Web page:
Emergency crews, helicopter rescue 8 from flooded river as Israel hit by storm

Heavy snow in Golan Heights, Safed, while Sea of Galilee rises over 5 centimeters; despite cold temperatures, no snowfall in Jerusalem

Heavy waters stream in the Golan Heights on January 26, 2018. (Maor Kinsbursky/Flash90)
Heavy waters stream in the Golan Heights on January 26, 2018. (Maor Kinsbursky/Flash90)

IDF helicopters and rescue teams pulled eight people, who were trapped in a swollen river in the north, to safety as the country was hit by a winter storm.

The group had entered the Nahal Hizalon in off-road vehicles. Three of those rescued were later taken to hospitals in Haifa and Naharia and treated for hypothermia.

6 others were rescued in a series of incidents as rivers overflowed and streets flooded.

Elsewhere, heavy snow fell at Mount Hermon in the Golan Heights, as well as in the northern city of Safed. The Hermon ski resort remained closed due to the heavy snowfall, while roads in the area were closed intermittently due to the weather.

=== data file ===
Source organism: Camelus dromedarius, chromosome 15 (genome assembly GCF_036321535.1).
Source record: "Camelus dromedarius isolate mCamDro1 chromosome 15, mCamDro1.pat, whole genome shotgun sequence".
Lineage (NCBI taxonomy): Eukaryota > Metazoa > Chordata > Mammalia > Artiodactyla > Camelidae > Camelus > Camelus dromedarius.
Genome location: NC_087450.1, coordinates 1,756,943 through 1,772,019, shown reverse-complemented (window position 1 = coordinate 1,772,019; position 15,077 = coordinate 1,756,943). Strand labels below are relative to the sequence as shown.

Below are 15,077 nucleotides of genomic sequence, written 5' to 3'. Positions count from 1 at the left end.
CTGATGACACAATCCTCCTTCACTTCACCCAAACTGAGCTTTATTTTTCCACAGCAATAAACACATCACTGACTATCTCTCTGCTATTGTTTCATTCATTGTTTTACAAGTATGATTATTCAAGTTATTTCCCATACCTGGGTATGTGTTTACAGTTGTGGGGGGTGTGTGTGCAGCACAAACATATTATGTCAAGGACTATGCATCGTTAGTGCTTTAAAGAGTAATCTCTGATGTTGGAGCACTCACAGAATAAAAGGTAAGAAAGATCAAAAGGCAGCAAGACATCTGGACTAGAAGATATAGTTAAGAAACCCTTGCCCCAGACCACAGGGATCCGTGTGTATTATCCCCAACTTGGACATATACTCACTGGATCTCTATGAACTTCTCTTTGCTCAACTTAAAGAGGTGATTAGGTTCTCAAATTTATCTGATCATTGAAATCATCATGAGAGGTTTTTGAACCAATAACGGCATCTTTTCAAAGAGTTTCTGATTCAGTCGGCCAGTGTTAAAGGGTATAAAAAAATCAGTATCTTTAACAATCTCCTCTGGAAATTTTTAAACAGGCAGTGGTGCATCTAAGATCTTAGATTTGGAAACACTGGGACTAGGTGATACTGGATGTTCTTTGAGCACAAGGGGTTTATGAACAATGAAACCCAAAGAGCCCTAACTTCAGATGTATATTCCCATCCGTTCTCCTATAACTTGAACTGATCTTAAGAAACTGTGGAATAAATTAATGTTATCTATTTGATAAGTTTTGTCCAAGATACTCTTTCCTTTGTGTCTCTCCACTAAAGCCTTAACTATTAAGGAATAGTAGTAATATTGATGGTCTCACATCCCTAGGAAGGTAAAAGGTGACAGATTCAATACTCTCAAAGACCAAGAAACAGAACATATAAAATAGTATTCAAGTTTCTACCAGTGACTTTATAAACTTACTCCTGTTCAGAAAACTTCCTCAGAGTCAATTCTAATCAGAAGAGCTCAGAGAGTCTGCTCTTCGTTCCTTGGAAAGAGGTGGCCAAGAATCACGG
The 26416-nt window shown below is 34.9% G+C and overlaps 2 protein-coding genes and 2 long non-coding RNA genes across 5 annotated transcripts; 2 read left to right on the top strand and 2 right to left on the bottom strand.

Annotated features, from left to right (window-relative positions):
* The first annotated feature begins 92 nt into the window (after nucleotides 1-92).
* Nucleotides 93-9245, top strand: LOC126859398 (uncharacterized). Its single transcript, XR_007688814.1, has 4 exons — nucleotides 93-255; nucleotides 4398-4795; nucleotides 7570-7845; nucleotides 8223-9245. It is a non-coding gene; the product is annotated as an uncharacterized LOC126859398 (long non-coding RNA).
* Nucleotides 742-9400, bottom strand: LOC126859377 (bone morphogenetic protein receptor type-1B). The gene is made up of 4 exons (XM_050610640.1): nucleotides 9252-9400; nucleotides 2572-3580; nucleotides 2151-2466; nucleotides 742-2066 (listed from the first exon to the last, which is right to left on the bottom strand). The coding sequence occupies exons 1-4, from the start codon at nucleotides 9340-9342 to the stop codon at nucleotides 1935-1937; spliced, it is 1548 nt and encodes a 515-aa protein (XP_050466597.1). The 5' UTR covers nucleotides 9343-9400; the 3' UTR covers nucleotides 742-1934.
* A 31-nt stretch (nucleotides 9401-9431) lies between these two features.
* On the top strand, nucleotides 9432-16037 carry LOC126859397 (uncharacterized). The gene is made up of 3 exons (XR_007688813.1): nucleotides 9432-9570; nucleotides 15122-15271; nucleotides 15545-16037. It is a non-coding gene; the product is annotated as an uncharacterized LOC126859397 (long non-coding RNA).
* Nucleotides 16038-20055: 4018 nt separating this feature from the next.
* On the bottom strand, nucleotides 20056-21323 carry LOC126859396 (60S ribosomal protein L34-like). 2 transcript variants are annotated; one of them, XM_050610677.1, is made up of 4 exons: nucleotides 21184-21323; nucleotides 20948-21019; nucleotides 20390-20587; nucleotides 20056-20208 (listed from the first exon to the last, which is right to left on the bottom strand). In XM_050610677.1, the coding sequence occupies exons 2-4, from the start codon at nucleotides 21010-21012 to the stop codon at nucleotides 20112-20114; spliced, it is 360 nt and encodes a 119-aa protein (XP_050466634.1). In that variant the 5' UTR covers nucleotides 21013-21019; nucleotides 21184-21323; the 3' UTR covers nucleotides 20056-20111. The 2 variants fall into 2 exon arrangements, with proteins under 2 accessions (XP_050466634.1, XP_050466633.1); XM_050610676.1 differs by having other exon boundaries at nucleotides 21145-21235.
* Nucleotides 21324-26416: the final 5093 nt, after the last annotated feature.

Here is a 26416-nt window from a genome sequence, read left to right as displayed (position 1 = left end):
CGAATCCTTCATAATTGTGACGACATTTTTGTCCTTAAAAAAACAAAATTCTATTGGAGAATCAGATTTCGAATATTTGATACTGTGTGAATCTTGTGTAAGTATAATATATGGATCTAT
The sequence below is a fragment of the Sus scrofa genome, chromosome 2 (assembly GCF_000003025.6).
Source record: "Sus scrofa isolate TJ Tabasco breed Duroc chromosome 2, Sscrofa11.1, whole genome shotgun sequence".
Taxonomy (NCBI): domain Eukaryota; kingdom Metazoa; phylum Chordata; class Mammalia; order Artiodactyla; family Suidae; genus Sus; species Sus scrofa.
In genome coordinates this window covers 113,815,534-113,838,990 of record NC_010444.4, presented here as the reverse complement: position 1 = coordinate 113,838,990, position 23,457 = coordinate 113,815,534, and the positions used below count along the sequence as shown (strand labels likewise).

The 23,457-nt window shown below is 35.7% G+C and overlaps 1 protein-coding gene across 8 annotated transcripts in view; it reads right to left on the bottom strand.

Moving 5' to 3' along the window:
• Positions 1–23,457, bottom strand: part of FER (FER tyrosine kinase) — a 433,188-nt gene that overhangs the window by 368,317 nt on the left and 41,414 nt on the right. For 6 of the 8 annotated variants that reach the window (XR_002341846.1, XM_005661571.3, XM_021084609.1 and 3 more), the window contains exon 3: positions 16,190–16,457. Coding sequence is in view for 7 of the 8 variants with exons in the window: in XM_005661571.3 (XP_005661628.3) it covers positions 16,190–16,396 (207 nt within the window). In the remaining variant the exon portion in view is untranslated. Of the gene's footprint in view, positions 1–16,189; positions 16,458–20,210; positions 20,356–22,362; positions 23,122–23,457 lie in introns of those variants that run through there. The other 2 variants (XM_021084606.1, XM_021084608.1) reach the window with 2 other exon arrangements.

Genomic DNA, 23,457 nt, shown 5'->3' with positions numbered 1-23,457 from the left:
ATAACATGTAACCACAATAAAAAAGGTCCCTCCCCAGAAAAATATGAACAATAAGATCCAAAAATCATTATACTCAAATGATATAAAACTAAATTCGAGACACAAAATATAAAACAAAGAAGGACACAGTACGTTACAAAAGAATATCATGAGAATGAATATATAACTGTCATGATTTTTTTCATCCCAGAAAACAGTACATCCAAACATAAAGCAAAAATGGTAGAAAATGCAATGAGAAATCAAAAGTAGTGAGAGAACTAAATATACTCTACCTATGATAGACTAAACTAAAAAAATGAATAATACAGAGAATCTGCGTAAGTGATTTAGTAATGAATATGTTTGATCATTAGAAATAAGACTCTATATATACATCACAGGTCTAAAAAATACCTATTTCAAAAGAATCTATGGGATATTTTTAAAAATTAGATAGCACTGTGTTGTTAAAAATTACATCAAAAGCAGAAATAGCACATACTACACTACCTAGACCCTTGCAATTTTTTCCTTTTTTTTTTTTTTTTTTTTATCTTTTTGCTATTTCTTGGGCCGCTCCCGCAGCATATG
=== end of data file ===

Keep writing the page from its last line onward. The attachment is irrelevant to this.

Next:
Flooding at the entrance to an apartment building after heavy rains in Netanya on January 26, 2018. (Flash90)

Streets in the northern cities of Hadera and Netanya flooded.

Although there was speculation snow would fall in Jerusalem and the surrounding area, none had fallen as of Friday evening.

While the low temperatures were set to continue overnight and into Saturday, the snow and rainfall were expected to stop.

The Israel Water Authority said unlike previous storms this winter, which did little to relieve drought stricken areas of the country, the current rainfall was leading to an increase in the water flow of streams in the Sea of Galilee area. It stressed, however, the rain was not enough to make up for the preceding dry years.

A cow is seen in a snow covered field in the Golan Heights on January 26, 2018. (Maor Kinsbursky/Flash90)

The Water Authority also said the level the Sea of Galilee, which is often used as a barometer for the size of Israel’s natural water supply, had risen over five centimeters since the storm began Thursday.

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